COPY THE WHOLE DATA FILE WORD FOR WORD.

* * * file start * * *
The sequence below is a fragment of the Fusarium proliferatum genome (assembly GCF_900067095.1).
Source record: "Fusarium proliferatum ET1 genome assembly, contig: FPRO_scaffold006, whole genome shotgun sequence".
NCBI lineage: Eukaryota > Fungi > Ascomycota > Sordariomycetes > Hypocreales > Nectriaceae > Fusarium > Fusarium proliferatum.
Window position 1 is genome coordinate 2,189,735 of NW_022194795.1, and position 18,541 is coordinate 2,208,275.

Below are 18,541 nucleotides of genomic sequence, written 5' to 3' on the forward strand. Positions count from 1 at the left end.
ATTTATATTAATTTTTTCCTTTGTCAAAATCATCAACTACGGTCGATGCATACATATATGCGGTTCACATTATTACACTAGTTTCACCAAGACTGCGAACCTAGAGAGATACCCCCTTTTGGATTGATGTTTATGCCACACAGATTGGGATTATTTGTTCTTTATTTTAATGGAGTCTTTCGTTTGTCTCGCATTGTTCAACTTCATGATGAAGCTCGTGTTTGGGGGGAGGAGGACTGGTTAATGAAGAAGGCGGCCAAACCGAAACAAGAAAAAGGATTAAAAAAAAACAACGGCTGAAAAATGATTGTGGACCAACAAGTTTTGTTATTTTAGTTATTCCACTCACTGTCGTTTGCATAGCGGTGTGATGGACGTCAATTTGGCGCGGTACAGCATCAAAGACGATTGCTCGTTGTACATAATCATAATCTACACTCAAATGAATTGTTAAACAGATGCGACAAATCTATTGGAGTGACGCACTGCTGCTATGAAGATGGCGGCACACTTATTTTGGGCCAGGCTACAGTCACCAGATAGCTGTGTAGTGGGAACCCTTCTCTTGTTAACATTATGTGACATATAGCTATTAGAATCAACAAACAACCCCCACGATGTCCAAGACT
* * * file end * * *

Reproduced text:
The sequence below is a fragment of the Fusarium proliferatum genome (assembly GCF_900067095.1).
Source record: "Fusarium proliferatum ET1 genome assembly, contig: FPRO_scaffold006, whole genome shotgun sequence".
NCBI lineage: Eukaryota > Fungi > Ascomycota > Sordariomycetes > Hypocreales > Nectriaceae > Fusarium > Fusarium proliferatum.
Window position 1 is genome coordinate 2,189,735 of NW_022194795.1, and position 18,541 is coordinate 2,208,275.

Below are 18,541 nucleotides of genomic sequence, written 5' to 3' on the forward strand. Positions count from 1 at the left end.
ATTTATATTAATTTTTTCCTTTGTCAAAATCATCAACTACGGTCGATGCATACATATATGCGGTTCACATTATTACACTAGTTTCACCAAGACTGCGAACCTAGAGAGATACCCCCTTTTGGATTGATGTTTATGCCACACAGATTGGGATTATTTGTTCTTTATTTTAATGGAGTCTTTCGTTTGTCTCGCATTGTTCAACTTCATGATGAAGCTCGTGTTTGGGGGGAGGAGGACTGGTTAATGAAGAAGGCGGCCAAACCGAAACAAGAAAAAGGATTAAAAAAAAACAACGGCTGAAAAATGATTGTGGACCAACAAGTTTTGTTATTTTAGTTATTCCACTCACTGTCGTTTGCATAGCGGTGTGATGGACGTCAATTTGGCGCGGTACAGCATCAAAGACGATTGCTCGTTGTACATAATCATAATCTACACTCAAATGAATTGTTAAACAGATGCGACAAATCTATTGGAGTGACGCACTGCTGCTATGAAGATGGCGGCACACTTATTTTGGGCCAGGCTACAGTCACCAGATAGCTGTGTAGTGGGAACCCTTCTCTTGTTAACATTATGTGACATATAGCTATTAGAATCAACAAACAACCCCCACGATGTCCAAGACT